We have a relative who persistently refers to Freddie, and anyone with Down’s Syndrome as ‘A Down’s’, as though she were talking about a different species, or a breed of dog. We’ve tried to tell her that this offends us, but she just will not take the hint. We cannot cut this person out of our lives, but she refuses to see what is wrong with her attitude, because it is so entrenched – it is the attitude she was brought up with. Her words and phrases betray the fact that she simply does not see people with Down’s Syndrome as being quite as ‘human’ as you and me.

THIS NEEDS TO CHANGE.  The language we use to describe people with Down’s Syndrome, or any disability,  is one of the most important and powerful tools we can use in shaping how the world views them. We must discourage the use of words and phrases which make a differentiation between them and the rest of humanity. We must not define people by a condition they happen to have which is only one aspect of their lives.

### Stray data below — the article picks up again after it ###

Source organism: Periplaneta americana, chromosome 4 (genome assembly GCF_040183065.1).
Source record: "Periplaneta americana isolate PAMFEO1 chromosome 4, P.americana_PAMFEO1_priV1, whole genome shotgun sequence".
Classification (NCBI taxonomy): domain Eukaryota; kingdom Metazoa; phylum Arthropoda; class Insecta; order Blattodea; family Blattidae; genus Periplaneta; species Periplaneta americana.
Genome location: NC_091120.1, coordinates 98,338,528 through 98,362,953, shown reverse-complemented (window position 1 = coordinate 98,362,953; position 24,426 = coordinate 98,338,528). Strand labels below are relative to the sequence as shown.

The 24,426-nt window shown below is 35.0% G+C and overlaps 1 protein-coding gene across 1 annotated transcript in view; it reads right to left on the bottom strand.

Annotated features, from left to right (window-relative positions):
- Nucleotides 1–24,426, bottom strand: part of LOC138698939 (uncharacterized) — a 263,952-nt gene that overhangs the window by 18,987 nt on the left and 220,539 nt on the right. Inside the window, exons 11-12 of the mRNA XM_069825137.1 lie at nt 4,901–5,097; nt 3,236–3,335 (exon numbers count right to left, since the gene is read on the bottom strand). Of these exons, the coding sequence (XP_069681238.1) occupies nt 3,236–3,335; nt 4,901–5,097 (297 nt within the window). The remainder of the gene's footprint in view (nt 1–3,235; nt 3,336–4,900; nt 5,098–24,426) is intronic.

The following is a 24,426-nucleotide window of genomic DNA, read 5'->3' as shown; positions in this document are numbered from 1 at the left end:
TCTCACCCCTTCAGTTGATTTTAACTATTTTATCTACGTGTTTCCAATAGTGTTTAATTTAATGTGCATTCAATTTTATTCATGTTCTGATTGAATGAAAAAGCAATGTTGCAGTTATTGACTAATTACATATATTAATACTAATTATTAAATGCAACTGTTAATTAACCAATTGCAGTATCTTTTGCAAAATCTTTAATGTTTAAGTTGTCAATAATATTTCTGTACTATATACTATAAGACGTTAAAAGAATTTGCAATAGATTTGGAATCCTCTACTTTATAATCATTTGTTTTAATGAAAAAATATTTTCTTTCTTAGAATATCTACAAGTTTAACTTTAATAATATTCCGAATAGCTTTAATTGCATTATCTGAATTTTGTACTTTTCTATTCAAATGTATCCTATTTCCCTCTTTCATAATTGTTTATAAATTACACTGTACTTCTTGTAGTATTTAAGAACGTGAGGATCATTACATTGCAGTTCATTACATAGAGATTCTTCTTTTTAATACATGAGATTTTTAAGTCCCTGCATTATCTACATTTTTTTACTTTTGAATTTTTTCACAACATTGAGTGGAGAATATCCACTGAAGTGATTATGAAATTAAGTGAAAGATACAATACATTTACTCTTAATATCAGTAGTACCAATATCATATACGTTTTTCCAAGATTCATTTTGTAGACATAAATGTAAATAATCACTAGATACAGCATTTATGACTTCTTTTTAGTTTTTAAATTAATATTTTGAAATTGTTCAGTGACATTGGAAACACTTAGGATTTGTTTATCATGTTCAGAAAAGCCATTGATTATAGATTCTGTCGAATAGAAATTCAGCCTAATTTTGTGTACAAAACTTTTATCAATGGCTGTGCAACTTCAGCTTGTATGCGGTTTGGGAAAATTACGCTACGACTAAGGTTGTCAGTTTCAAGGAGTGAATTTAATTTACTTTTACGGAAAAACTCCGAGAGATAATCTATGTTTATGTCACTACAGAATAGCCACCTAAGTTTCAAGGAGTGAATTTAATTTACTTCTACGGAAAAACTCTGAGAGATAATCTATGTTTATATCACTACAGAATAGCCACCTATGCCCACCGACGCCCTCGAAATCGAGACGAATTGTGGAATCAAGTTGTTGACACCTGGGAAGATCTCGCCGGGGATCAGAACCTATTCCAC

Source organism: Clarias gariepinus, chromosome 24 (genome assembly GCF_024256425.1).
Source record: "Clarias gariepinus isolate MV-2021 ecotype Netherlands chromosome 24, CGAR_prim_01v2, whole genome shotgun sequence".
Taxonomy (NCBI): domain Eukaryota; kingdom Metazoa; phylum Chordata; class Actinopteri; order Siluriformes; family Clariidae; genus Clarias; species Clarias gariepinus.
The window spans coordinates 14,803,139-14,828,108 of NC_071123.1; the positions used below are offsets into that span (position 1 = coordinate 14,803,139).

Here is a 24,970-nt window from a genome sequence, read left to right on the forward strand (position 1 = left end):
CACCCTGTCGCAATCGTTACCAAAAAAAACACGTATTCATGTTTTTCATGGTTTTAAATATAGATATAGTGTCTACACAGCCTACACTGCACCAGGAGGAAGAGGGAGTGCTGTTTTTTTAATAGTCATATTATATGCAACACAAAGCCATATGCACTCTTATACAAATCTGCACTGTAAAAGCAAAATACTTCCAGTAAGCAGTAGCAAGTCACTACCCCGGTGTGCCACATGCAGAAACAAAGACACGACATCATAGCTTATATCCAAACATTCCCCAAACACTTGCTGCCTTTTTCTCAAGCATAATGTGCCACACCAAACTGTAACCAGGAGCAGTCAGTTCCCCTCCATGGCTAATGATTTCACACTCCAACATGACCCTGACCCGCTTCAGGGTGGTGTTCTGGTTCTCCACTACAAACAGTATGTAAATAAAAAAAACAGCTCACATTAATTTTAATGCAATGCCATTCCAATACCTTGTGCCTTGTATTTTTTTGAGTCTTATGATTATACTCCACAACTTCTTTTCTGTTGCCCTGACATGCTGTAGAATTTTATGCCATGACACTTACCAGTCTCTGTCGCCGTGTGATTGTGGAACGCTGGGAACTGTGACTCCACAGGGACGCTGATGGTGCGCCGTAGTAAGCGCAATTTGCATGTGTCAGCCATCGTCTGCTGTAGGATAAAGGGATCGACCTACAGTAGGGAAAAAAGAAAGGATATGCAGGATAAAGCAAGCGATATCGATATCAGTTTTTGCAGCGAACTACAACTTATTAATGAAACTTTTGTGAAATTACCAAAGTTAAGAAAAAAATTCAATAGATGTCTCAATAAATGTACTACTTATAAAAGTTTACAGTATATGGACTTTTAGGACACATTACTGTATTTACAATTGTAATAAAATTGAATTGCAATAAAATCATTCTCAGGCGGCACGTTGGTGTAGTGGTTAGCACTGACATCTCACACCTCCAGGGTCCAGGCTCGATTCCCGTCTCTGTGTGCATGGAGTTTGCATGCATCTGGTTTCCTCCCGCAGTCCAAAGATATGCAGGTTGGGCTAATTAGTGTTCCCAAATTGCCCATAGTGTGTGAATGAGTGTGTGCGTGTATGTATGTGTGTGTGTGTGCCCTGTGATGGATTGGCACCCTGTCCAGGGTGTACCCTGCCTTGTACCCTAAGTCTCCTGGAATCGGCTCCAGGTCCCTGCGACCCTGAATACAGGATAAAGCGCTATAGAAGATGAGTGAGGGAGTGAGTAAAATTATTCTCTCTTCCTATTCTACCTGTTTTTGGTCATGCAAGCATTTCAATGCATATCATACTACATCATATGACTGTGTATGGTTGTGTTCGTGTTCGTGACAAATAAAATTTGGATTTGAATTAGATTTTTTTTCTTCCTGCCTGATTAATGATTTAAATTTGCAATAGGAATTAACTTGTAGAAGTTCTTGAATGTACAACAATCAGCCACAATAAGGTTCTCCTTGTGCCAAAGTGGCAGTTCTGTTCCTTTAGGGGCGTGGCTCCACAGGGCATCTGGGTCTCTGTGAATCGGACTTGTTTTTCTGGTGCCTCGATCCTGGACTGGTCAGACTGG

My son is not ‘A Down’s’, he is not a ’47th Chromie’ — he is a little boy who loves puddles, picture books, baked beans and chips, his family, and the Gruffalo, and who also has Down’s Syndrome. He is part of the rich and diverse pattern of humankind that makes the world such an amazing place.

With thanks to the Cheshire Down’s Syndrome Support Group for the photo at the beginning of this post.


2 thoughts on “MIND YOUR LANGUAGE.

  1. Freddie has Down Syndrome, but Down Syndrome does not have Freddie. I know many special needs families identify with this line of thought, present company included. Freddie will not be defined by Down Syndrome. I see an adorable blonde hair little boy that reminds me of my youngest brother. I also see an attitude similar to that of our four year old pixie Ava. I wish you many puddles Freddie. Thank you for adding your spark to the world.


    • One of Freddie’s favourite TV programmes features a character who uses a wheelchair. I always wondered if the actress herself was a wheelchair user, or just playing the part. I googled her and it turns out that the actress has a form of SMA. I’m glad they cast someone who really does use a chair, rather than a so-called “able-bodied” person just pretending. She’s fab!

      Liked by 1 person

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